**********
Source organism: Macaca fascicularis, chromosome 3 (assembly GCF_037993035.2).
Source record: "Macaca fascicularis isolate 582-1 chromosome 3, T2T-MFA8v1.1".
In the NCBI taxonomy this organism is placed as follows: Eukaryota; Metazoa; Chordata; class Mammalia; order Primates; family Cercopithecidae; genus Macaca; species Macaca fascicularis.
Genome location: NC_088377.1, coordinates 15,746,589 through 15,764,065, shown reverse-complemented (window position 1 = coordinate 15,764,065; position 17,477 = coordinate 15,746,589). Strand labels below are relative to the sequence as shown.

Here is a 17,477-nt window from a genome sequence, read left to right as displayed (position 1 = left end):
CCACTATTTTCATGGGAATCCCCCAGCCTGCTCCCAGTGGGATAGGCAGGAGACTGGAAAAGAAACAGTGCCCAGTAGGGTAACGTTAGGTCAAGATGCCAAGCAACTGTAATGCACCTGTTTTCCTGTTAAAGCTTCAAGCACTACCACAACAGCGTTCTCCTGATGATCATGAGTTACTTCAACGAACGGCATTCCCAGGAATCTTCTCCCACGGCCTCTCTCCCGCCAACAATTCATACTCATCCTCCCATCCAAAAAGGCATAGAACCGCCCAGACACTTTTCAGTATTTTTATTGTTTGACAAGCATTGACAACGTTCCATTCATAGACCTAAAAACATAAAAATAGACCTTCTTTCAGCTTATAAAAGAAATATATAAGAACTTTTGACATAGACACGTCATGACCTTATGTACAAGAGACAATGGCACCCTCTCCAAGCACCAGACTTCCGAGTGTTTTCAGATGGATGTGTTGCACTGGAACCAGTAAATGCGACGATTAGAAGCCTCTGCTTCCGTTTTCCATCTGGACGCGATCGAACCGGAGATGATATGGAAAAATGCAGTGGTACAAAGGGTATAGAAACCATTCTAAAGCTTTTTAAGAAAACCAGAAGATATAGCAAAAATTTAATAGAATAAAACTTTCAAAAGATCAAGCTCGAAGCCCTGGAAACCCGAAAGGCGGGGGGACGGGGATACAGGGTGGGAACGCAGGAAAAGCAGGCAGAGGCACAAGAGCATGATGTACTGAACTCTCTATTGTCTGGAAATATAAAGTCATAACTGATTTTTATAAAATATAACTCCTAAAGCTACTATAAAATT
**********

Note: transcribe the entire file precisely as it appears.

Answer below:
Source organism: Macaca fascicularis, chromosome 3 (assembly GCF_037993035.2).
Source record: "Macaca fascicularis isolate 582-1 chromosome 3, T2T-MFA8v1.1".
In the NCBI taxonomy this organism is placed as follows: Eukaryota; Metazoa; Chordata; class Mammalia; order Primates; family Cercopithecidae; genus Macaca; species Macaca fascicularis.
Genome location: NC_088377.1, coordinates 15,746,589 through 15,764,065, shown reverse-complemented (window position 1 = coordinate 15,764,065; position 17,477 = coordinate 15,746,589). Strand labels below are relative to the sequence as shown.

Here is a 17,477-nt window from a genome sequence, read left to right as displayed (position 1 = left end):
CCACTATTTTCATGGGAATCCCCCAGCCTGCTCCCAGTGGGATAGGCAGGAGACTGGAAAAGAAACAGTGCCCAGTAGGGTAACGTTAGGTCAAGATGCCAAGCAACTGTAATGCACCTGTTTTCCTGTTAAAGCTTCAAGCACTACCACAACAGCGTTCTCCTGATGATCATGAGTTACTTCAACGAACGGCATTCCCAGGAATCTTCTCCCACGGCCTCTCTCCCGCCAACAATTCATACTCATCCTCCCATCCAAAAAGGCATAGAACCGCCCAGACACTTTTCAGTATTTTTATTGTTTGACAAGCATTGACAACGTTCCATTCATAGACCTAAAAACATAAAAATAGACCTTCTTTCAGCTTATAAAAGAAATATATAAGAACTTTTGACATAGACACGTCATGACCTTATGTACAAGAGACAATGGCACCCTCTCCAAGCACCAGACTTCCGAGTGTTTTCAGATGGATGTGTTGCACTGGAACCAGTAAATGCGACGATTAGAAGCCTCTGCTTCCGTTTTCCATCTGGACGCGATCGAACCGGAGATGATATGGAAAAATGCAGTGGTACAAAGGGTATAGAAACCATTCTAAAGCTTTTTAAGAAAACCAGAAGATATAGCAAAAATTTAATAGAATAAAACTTTCAAAAGATCAAGCTCGAAGCCCTGGAAACCCGAAAGGCGGGGGGACGGGGATACAGGGTGGGAACGCAGGAAAAGCAGGCAGAGGCACAAGAGCATGATGTACTGAACTCTCTATTGTCTGGAAATATAAAGTCATAACTGATTTTTATAAAATATAACTCCTAAAGCTACTATAAAATT